Review ordered into future of statue outside historic RBS headquarters over slavery links

A review has been ordered into the future of a statue of a former military commander and Royal Bank of Scotland governor outside the institution’s historic former headquarters in Edinburgh city centre due to his links with the slave trade.

The statue of John Hope stands outside the historic headquarters of RBS in Edinburgh's New Town. Picture: Lisa Ferguson

RBS has confirmed it is investigating the origins and ownership of the statue of John Hope, the Fourth Earl of Hopetoun and former owner of Hopetoun House, in South Queensferry, which has been in its grounds since 1834.

The statue in the grounds of Dundas House, just off St Andrew Square, is believed to have been gifted to the bank by the city council after it was initially commissioned for Charlotte Square.

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The review has emerged weeks after councillors agreed to add a plaque to the Melville Monument, in St Andrew Square Garden, which honours the advocate and Conservative politician Henry Dundas.

The move was made in response to calls to make clear his efforts to delay the abolition of slave trading using British ships.

Edinburgh council leader Adam McVey has pledged the authority will review all of its monuments with links to “slavery and colonialism”.

The life-size statue of Hope and a horse is located outside Dundas House.

The building was erected by wealthy entrepreneur Sir Laurence Dundas, cousin of Henry Dundas, in 1774 on land originally earmarked for a church.

The site was acquired in 1825 by RBS for a head office and is still home to a branch of the bank. The review could see a plaque added to the statue, or its complete removal.

A recent article posted on government heritage agency Historic Environment Scotland’s website recalls how Hope helped end a rebellion in the Caribbean, which led to slavery going on for nearly more 40 years.

After his military service ended, Hope would on to be the bank’s governor, between 1820 and 1823.

Lisa Williams, director of the Edinburgh Caribbean Association, writes: “Dundas was the original home of Lawrence Dundas, cousin to Henry Dundas.

“He owned plantations in Grenada and Dominica. The Fourth Earl of Hopetoun, the brother of Henry Dundas’ second wife, and vice-governor of the bank, is immortalised outside.

“He was second in command to fellow Scot, Ralph Abercromby, commander-in-chief of the British forces in the West Indies.

Together, they helped to end the two year slave revolution led by French-African Julien Fedon in Grenada in 1795-6.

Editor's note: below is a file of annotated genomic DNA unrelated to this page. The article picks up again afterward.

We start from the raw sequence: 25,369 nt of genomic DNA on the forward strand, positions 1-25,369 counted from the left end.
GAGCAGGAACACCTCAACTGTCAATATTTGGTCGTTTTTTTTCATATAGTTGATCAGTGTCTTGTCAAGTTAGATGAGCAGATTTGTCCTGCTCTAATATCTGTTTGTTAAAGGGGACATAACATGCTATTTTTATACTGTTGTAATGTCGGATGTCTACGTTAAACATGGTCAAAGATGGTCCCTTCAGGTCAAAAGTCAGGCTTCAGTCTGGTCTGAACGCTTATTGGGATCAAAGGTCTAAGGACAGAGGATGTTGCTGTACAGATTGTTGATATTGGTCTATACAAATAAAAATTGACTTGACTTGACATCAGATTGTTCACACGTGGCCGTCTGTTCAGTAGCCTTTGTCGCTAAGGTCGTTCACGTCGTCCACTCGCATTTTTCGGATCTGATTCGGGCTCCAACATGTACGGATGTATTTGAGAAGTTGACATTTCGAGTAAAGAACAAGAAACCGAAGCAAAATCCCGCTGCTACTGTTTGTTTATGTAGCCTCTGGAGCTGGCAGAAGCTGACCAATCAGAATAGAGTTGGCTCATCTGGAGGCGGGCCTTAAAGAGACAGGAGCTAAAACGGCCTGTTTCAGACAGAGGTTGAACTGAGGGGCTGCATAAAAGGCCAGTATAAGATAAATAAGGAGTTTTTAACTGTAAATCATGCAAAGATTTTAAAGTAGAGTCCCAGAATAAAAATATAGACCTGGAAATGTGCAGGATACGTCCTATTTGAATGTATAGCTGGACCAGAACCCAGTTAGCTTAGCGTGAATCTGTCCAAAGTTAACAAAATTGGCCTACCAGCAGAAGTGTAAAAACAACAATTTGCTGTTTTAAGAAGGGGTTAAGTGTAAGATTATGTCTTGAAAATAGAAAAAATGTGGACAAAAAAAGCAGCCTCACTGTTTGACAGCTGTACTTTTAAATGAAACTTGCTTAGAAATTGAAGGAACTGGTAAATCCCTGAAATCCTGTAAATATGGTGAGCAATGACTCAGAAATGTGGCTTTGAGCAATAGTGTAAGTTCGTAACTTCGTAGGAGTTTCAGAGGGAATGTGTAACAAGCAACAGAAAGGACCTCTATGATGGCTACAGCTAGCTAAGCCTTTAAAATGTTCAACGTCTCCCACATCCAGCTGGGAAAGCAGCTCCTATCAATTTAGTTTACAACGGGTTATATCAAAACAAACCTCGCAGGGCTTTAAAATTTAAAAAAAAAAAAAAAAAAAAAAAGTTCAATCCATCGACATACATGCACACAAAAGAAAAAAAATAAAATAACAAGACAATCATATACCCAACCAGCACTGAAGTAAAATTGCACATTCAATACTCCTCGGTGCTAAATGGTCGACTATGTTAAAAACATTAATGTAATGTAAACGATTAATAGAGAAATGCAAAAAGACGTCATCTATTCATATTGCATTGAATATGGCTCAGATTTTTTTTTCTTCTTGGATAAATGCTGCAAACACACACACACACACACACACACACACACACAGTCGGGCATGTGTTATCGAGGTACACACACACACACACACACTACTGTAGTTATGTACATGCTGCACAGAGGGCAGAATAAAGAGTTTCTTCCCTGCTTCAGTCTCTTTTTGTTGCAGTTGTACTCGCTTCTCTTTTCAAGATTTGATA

“The suppression of this revolution resulted in slavery continuing for almost another 40 years.”

An RBS spokeswoman said: “Society needs to look at the legacy of slavery and the footprint that it has left behind across our towns and cities today.

“We’ve looked into this very carefully in the past and we are continuing to review it in light of current events.

“We are in very early conversations regarding the statue, including establishing ownership.”

Sir Geoff Palmer, Scotland's first black professor, has campaigned for much greater awareness of the country’s historic links with the slave trade.

He said: “John Hope’s statue has a family link with Henry Dundas, who divorced his first wife and married Lady Jane Hope in 1793. She was the second daughter the 2nd Earl of Hopetoun.

“John Hope, who had links with Lawrence Dundas, is ‘guarding’ it for the Royal Bank of Scotland.

“My view is that the statue should remain because it has an important historical link with Henry Dundas and Lawrence Dundas.

“If we remove any of these features of our history, this important interlinking educational context of our history will be lost forever.

“An honest plaque should be placed on Hope’s stature explaining the links between these two old Scottish families and their links with slavery.”

However Cliff Hague, chair of the Cockburn Association heritage watchdog, said: “I see no case for giving John Hope pride of place in the 21st century in recognition of his deeds in the 18th century, which sought to enforce and sustain slavery.

“Edinburgh, like many other cities, needs to come to terms with aspects of its history which are deeply distasteful and are now an affront to human rights.”

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